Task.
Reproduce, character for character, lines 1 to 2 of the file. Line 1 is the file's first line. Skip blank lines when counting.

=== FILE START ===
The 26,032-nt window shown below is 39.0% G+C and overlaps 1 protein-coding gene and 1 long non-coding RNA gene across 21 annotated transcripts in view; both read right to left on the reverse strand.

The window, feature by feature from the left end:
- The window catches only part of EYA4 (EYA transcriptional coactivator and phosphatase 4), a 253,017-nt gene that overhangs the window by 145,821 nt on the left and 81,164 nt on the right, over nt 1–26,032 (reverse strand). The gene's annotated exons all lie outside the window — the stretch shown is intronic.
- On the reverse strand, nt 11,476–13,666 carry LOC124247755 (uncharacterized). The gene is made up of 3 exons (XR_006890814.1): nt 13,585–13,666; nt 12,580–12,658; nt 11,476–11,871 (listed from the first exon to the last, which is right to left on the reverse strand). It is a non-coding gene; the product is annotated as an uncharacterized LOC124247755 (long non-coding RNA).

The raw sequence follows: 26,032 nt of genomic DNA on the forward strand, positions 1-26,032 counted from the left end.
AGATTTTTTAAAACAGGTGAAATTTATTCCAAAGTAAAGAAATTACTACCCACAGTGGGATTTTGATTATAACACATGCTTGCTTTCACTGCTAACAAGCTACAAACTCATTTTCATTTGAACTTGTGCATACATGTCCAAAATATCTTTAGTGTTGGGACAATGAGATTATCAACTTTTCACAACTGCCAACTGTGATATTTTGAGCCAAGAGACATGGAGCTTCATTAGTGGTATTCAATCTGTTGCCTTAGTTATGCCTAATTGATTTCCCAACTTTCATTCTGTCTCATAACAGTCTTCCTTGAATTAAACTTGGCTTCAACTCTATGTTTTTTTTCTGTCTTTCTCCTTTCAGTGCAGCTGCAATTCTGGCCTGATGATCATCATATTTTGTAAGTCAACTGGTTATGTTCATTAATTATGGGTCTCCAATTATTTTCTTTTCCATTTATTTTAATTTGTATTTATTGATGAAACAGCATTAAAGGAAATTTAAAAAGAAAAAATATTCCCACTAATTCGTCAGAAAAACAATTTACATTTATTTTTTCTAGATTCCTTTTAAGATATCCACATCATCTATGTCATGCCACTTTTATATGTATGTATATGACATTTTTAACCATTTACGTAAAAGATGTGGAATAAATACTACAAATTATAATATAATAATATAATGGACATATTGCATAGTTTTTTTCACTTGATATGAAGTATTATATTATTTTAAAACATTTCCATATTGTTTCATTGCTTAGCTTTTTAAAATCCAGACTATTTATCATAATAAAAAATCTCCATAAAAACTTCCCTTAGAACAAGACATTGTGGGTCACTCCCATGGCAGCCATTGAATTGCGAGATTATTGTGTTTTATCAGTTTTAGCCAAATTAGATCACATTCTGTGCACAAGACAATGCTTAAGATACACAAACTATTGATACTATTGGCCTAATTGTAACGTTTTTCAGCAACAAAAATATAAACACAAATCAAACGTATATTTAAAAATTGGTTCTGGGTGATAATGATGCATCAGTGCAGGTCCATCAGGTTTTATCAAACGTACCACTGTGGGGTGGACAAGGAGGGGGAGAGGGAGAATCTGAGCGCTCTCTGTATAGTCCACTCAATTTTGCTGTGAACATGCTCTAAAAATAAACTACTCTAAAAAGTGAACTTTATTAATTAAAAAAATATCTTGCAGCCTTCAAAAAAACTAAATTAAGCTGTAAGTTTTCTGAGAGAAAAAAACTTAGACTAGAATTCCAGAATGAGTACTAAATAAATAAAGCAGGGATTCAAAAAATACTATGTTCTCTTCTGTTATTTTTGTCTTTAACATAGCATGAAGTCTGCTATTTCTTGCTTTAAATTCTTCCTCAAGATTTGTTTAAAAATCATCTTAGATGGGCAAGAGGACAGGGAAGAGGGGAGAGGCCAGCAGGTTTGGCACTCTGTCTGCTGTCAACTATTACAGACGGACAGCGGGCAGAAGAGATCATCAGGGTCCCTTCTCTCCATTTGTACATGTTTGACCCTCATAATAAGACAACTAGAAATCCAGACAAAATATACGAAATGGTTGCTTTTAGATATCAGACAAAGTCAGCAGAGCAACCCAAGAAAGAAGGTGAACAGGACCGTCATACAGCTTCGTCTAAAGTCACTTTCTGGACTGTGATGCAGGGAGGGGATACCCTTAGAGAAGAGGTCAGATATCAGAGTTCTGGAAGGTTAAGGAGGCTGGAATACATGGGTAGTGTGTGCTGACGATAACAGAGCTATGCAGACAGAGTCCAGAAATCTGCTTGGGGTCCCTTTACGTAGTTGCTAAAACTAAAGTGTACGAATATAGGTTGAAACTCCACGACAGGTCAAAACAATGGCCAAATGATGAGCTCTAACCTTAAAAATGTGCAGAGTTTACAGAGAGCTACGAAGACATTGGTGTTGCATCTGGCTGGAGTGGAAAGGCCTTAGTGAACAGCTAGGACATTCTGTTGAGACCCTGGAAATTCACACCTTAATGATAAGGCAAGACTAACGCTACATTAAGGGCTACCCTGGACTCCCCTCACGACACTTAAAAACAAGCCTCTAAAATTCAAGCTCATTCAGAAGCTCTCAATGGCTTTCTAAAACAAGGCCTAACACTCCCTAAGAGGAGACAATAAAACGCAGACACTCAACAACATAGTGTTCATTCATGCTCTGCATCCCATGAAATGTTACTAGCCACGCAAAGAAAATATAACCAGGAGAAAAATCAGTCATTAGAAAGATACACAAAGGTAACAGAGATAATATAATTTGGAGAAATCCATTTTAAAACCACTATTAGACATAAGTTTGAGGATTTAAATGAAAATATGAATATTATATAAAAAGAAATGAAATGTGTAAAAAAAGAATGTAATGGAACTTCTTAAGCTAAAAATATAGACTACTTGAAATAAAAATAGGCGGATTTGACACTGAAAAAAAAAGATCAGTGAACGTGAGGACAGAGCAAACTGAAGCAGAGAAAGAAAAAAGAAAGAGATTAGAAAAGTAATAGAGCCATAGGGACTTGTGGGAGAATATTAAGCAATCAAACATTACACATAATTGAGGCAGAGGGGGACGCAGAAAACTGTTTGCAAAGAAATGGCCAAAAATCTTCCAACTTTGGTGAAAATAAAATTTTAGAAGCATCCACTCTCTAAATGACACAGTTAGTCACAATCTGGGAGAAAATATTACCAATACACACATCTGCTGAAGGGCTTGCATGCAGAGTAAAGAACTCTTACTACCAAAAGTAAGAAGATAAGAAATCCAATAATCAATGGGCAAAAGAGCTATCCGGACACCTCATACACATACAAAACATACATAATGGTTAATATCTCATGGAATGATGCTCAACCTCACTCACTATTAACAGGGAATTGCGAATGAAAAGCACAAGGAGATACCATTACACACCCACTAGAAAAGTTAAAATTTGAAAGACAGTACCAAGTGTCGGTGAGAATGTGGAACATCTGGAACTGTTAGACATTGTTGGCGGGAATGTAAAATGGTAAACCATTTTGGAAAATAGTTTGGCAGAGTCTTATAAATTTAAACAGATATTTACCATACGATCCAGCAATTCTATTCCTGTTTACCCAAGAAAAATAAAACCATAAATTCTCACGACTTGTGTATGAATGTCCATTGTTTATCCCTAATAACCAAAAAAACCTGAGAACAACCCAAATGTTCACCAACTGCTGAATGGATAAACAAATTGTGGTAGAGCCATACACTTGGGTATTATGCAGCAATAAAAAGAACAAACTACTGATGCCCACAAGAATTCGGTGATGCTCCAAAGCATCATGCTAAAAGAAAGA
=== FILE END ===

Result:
The 26,032-nt window shown below is 39.0% G+C and overlaps 1 protein-coding gene and 1 long non-coding RNA gene across 21 annotated transcripts in view; both read right to left on the reverse strand.

The window, feature by feature from the left end: